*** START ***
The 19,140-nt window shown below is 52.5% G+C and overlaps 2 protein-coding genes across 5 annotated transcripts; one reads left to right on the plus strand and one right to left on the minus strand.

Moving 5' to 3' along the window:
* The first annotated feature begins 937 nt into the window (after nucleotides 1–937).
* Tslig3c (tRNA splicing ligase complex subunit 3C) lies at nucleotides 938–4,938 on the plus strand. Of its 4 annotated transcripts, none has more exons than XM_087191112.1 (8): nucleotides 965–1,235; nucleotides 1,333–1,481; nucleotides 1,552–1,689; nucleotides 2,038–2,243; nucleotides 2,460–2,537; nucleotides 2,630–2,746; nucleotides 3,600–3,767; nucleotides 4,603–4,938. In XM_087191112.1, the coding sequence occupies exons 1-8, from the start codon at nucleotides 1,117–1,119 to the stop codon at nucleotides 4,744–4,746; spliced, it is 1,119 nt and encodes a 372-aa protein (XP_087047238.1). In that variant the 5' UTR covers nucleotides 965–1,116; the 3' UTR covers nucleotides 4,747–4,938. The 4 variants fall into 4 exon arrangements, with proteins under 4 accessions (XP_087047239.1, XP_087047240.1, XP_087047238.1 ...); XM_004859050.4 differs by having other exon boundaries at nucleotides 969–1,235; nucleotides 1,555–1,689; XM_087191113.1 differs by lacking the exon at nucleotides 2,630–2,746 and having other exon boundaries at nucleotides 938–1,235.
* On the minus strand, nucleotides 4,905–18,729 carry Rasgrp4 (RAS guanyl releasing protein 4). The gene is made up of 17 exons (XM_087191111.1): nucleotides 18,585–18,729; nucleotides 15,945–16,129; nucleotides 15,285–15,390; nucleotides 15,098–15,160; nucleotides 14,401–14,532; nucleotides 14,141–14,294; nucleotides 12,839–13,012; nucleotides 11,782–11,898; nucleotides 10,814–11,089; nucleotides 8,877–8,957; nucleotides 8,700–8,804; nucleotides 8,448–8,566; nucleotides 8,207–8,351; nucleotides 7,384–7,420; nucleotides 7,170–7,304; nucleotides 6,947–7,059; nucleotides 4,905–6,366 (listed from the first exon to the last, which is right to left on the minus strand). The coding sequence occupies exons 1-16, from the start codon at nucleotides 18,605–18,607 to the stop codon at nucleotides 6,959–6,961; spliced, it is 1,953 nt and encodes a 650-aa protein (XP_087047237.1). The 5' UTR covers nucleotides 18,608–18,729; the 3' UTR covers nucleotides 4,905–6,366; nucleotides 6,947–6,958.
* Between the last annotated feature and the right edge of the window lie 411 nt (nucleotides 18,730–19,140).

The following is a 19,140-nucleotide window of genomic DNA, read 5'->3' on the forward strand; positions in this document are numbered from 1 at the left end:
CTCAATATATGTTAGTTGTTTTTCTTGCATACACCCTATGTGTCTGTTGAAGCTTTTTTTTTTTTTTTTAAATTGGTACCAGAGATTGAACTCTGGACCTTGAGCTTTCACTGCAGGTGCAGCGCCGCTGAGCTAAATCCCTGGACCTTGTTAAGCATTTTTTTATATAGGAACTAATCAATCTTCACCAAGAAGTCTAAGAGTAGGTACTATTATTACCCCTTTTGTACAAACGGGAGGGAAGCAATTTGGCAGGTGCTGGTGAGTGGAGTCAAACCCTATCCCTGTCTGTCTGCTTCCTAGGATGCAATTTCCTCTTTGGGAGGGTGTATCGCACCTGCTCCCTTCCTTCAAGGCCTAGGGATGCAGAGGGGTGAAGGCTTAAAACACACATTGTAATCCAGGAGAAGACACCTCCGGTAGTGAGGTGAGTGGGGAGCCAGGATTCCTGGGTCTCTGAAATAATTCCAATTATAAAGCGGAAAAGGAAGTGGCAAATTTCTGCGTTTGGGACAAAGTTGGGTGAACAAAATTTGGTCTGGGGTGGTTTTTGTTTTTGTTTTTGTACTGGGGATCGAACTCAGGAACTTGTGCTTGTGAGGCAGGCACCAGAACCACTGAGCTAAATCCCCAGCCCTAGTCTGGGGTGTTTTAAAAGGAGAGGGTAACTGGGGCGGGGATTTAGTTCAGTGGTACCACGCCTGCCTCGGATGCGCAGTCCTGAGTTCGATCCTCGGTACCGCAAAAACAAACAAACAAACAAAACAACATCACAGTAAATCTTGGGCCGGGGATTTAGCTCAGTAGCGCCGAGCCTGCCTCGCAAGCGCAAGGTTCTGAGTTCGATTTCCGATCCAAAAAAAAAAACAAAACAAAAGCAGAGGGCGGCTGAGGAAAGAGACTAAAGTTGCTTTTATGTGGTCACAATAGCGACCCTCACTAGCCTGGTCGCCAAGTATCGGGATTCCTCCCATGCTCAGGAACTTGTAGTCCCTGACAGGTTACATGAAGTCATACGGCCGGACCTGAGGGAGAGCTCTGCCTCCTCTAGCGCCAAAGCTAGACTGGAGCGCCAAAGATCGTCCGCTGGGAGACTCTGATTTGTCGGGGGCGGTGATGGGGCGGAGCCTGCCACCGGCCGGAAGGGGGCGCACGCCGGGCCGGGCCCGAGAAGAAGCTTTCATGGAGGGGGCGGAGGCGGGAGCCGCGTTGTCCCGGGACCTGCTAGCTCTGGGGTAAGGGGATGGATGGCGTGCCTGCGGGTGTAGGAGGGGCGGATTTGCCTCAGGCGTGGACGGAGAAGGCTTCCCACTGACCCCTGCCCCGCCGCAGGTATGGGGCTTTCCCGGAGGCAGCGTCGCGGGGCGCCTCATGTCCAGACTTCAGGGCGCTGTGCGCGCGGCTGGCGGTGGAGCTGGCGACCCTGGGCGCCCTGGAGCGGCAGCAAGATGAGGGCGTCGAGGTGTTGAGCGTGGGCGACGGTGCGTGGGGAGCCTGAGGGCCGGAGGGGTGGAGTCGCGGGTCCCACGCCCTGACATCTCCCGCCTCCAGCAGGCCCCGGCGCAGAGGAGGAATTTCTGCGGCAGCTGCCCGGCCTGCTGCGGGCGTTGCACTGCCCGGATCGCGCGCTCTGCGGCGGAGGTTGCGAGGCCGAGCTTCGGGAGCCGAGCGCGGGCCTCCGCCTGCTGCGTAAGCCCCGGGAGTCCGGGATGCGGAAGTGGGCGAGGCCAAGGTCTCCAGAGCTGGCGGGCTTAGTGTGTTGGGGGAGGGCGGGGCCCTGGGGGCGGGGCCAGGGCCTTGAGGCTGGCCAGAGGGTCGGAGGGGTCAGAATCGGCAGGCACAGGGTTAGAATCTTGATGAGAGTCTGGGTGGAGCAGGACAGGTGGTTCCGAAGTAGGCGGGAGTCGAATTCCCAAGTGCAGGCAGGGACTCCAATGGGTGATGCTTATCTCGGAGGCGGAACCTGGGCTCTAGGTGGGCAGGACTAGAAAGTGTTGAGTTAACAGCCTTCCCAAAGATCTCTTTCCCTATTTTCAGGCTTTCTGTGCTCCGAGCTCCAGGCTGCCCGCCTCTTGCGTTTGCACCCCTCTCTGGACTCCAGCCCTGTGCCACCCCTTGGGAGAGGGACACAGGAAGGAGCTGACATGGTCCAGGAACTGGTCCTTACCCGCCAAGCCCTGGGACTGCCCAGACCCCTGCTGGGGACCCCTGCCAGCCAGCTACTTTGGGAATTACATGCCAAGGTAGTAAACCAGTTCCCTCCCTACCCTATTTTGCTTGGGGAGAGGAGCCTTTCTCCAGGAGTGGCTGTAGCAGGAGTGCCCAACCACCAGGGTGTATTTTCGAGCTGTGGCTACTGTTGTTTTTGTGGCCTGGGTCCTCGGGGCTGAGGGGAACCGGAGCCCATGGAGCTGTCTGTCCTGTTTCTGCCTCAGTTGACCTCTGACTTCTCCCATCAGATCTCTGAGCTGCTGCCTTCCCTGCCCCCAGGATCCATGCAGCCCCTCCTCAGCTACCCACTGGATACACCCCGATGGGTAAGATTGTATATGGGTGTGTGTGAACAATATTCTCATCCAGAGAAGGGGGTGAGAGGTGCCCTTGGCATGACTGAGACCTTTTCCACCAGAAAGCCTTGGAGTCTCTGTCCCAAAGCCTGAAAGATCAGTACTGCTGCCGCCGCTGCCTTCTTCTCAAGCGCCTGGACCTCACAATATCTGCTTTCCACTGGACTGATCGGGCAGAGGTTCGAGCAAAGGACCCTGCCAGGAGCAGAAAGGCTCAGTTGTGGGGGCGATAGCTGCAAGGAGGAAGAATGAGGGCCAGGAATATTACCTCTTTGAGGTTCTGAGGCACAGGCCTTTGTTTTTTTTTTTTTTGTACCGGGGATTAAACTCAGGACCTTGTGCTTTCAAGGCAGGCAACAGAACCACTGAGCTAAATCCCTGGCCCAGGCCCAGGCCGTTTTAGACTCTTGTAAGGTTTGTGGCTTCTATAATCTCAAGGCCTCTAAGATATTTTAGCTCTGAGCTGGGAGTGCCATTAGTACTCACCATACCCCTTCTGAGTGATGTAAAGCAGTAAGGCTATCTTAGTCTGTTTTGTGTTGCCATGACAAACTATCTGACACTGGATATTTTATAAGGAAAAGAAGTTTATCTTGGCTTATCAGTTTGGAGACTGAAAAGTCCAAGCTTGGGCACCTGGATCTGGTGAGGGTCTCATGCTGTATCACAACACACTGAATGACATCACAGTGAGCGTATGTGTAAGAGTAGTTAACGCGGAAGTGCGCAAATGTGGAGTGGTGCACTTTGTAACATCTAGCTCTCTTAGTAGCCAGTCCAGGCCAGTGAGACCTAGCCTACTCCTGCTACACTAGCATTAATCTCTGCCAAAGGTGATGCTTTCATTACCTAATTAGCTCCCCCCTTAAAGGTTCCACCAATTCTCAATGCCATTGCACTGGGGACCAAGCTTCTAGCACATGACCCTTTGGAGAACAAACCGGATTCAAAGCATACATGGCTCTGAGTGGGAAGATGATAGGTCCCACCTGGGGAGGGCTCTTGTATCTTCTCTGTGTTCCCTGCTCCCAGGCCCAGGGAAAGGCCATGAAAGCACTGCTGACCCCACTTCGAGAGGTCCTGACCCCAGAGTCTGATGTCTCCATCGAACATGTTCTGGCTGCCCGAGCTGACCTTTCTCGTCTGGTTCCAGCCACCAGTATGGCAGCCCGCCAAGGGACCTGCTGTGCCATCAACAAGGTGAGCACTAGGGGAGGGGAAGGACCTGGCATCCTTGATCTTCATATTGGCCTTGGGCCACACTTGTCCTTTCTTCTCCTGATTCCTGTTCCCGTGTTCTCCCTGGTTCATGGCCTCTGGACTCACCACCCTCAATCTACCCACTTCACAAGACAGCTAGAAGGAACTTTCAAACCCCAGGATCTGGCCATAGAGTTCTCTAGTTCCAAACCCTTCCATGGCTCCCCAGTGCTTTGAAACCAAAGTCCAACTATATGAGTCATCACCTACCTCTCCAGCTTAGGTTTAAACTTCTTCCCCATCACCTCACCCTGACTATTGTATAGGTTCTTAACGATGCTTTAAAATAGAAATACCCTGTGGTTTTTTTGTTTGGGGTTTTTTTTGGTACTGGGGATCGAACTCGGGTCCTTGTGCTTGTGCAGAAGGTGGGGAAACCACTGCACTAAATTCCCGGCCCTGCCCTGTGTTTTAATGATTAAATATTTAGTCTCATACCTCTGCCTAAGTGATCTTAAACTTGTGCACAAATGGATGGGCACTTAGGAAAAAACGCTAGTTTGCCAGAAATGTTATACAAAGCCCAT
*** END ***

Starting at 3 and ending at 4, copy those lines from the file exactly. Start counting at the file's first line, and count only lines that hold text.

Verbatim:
* The first annotated feature begins 937 nt into the window (after nucleotides 1–937).
* Tslig3c (tRNA splicing ligase complex subunit 3C) lies at nucleotides 938–4,938 on the plus strand. Of its 4 annotated transcripts, none has more exons than XM_087191112.1 (8): nucleotides 965–1,235; nucleotides 1,333–1,481; nucleotides 1,552–1,689; nucleotides 2,038–2,243; nucleotides 2,460–2,537; nucleotides 2,630–2,746; nucleotides 3,600–3,767; nucleotides 4,603–4,938. In XM_087191112.1, the coding sequence occupies exons 1-8, from the start codon at nucleotides 1,117–1,119 to the stop codon at nucleotides 4,744–4,746; spliced, it is 1,119 nt and encodes a 372-aa protein (XP_087047238.1). In that variant the 5' UTR covers nucleotides 965–1,116; the 3' UTR covers nucleotides 4,747–4,938. The 4 variants fall into 4 exon arrangements, with proteins under 4 accessions (XP_087047239.1, XP_087047240.1, XP_087047238.1 ...); XM_004859050.4 differs by having other exon boundaries at nucleotides 969–1,235; nucleotides 1,555–1,689; XM_087191113.1 differs by lacking the exon at nucleotides 2,630–2,746 and having other exon boundaries at nucleotides 938–1,235.